Fenomén "kulaka" v procese kolektivizácie na Slovensku v rokoch 1949 - 1960

The "Kulak" Phenomenon in the Process of Collectivisation in Slovakia, 1949 – 1960

After the coup d'etat of February 1948 the ruling Communist party of Czechoslovakia began to implement its ideas of agricultural policy using all accessible means. The process of collectivisation, which took place during 1949 – 1960, was meant to contribute to the reconstruction and modernisation of agriculture, but in the end it destroyed the social and cultural background of village society and disrupted all its traditional systems of values. It was forced on the peasants from above, without their consent. From the very beginning of the process of the foundation of United peasants' co- operatives, the state and party apparatus applied unlawful pressure, power abuse and manipulation on the peasants. Collectivisation brought a focused purposeful prosecution of the individual social strata of the village.
Since November 1989, the freedom of access to archival sources, namely those of Party and Secret Police origin, has contributed to the de-ideologisation of the historiography of the collectivisation of agriculture, and has enabled researchers to document the lesser known aspects of the process linked to the repressive policy of the regime towards the peasants.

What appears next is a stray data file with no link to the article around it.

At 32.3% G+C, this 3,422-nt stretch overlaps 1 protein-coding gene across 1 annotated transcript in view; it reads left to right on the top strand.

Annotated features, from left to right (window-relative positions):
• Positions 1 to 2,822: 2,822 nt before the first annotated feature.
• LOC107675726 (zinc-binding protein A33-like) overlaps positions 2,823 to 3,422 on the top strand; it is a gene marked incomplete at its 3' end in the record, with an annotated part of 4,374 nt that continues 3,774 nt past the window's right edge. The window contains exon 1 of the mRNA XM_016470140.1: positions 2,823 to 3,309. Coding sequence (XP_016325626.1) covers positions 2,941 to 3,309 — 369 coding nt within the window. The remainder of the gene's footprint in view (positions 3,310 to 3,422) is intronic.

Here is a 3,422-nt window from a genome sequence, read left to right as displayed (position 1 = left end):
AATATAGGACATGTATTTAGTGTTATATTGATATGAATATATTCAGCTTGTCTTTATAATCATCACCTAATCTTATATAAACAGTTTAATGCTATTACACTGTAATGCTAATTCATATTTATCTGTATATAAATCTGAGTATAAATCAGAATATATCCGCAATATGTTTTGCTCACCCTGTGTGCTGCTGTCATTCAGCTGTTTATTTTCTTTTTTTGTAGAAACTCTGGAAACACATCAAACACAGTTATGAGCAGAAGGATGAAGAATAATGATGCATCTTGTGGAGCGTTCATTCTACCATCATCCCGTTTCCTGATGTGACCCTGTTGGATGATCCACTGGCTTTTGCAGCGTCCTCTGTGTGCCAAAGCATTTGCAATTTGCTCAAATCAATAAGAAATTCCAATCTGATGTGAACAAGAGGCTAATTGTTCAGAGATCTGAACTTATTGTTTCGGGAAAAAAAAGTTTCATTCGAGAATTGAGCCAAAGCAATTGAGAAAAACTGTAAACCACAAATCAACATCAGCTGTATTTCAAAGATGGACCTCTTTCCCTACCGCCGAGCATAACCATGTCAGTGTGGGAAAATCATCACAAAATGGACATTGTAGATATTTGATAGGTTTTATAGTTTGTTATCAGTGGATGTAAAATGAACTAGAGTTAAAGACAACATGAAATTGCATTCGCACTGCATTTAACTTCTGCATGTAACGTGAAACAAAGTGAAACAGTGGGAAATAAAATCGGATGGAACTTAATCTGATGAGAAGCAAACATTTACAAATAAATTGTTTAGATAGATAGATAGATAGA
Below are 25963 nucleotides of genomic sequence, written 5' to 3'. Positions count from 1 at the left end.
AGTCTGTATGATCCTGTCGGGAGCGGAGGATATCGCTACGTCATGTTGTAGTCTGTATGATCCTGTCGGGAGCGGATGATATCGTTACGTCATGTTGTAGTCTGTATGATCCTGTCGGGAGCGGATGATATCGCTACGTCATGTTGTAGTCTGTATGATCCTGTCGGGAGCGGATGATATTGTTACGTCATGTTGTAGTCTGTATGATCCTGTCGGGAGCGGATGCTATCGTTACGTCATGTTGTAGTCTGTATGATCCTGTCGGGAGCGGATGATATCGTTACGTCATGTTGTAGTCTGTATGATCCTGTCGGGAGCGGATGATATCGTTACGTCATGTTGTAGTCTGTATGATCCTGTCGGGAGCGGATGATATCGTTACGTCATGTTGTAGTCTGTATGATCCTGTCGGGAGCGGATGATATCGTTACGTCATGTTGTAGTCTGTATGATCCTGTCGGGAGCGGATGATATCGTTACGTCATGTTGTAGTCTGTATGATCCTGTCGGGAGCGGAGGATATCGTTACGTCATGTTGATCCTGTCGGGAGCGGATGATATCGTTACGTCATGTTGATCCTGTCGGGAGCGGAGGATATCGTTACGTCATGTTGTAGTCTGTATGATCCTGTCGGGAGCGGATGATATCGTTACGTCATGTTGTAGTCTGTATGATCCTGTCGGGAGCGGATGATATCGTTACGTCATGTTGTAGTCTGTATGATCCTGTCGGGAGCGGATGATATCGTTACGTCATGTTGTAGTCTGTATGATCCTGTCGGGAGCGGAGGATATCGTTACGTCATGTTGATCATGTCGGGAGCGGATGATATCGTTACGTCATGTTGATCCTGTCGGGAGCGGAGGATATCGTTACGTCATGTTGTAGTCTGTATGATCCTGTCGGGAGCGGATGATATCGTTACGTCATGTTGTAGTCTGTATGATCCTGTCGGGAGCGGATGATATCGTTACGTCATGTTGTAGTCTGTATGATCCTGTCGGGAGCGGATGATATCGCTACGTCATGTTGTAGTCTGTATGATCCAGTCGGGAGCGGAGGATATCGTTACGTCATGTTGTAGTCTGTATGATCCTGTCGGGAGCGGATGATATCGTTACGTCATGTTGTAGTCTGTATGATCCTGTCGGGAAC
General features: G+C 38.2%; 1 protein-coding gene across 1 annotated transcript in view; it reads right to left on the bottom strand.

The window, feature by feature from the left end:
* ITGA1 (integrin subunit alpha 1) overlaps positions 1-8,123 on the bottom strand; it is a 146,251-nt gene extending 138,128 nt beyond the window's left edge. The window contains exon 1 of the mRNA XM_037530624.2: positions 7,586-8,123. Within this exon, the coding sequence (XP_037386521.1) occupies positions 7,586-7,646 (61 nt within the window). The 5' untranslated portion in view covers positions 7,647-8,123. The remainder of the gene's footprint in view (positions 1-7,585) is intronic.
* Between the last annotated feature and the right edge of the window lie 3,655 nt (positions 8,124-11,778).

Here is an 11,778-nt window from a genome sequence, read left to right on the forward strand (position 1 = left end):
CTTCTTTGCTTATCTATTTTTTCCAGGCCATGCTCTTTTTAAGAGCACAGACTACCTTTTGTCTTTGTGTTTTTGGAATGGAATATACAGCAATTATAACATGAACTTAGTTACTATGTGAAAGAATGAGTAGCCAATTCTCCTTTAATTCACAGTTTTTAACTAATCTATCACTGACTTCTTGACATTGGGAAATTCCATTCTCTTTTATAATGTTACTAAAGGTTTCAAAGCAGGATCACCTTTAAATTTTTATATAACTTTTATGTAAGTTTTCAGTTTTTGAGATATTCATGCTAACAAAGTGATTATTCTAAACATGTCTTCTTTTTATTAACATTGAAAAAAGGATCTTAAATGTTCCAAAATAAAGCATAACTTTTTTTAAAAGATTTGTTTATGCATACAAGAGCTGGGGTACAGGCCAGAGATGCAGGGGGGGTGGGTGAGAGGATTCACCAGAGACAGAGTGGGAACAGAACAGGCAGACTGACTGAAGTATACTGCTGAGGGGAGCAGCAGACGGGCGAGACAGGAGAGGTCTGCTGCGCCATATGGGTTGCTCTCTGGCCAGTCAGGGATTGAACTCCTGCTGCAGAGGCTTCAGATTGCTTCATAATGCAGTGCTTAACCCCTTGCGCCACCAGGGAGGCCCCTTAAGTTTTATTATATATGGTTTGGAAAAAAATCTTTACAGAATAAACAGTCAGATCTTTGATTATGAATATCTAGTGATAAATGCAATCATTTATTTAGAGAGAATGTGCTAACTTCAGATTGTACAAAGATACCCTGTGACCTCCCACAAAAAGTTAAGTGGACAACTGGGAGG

The strata of the wealthy peasants and farmers had been mentioned only in the context of the collectivisation process of Slovak villages. According to the regime historiography, their economic, social and political influence in the villages was perceived as one of the main obstacles for the implementation of collectivisation. They were labelled as enemies of socialism and an adversary of collectivisation. To underline the social gap between them and the rest of the peasants, the special derogatory term "village rich" or "kulak" was introduced. However, for the entire period the Party bosses and state officials were not able to agree on the basic definition of a "kulak", and so at the regional level he was often mistaken for a "middle" peasant.
From 1948 the communist regime had already started to operate the system of court and out-of-court repression and prosecutions. They took different forms, but all of them had a devastating impact on their victims. The kulaks were pushed out of public life, they social status deteriorated, their private working activity was criminalised, their personal liberties were limited and family and neighbourly ties were put under severe pressure, if not completely cut. The economic results of the farms run by the kulaks were ruined by different administrative and economic decisions. Consequently, they headed towards bankruptcy and forced administration imposed by the Co-Operatives and National Councils. This way they could be liquidated by administrative means. The most brutal repressions in their widest scope were adopted between 1951 and 1953. Only a few private farms survived till the end of the 50s, and even those were in a decimated state.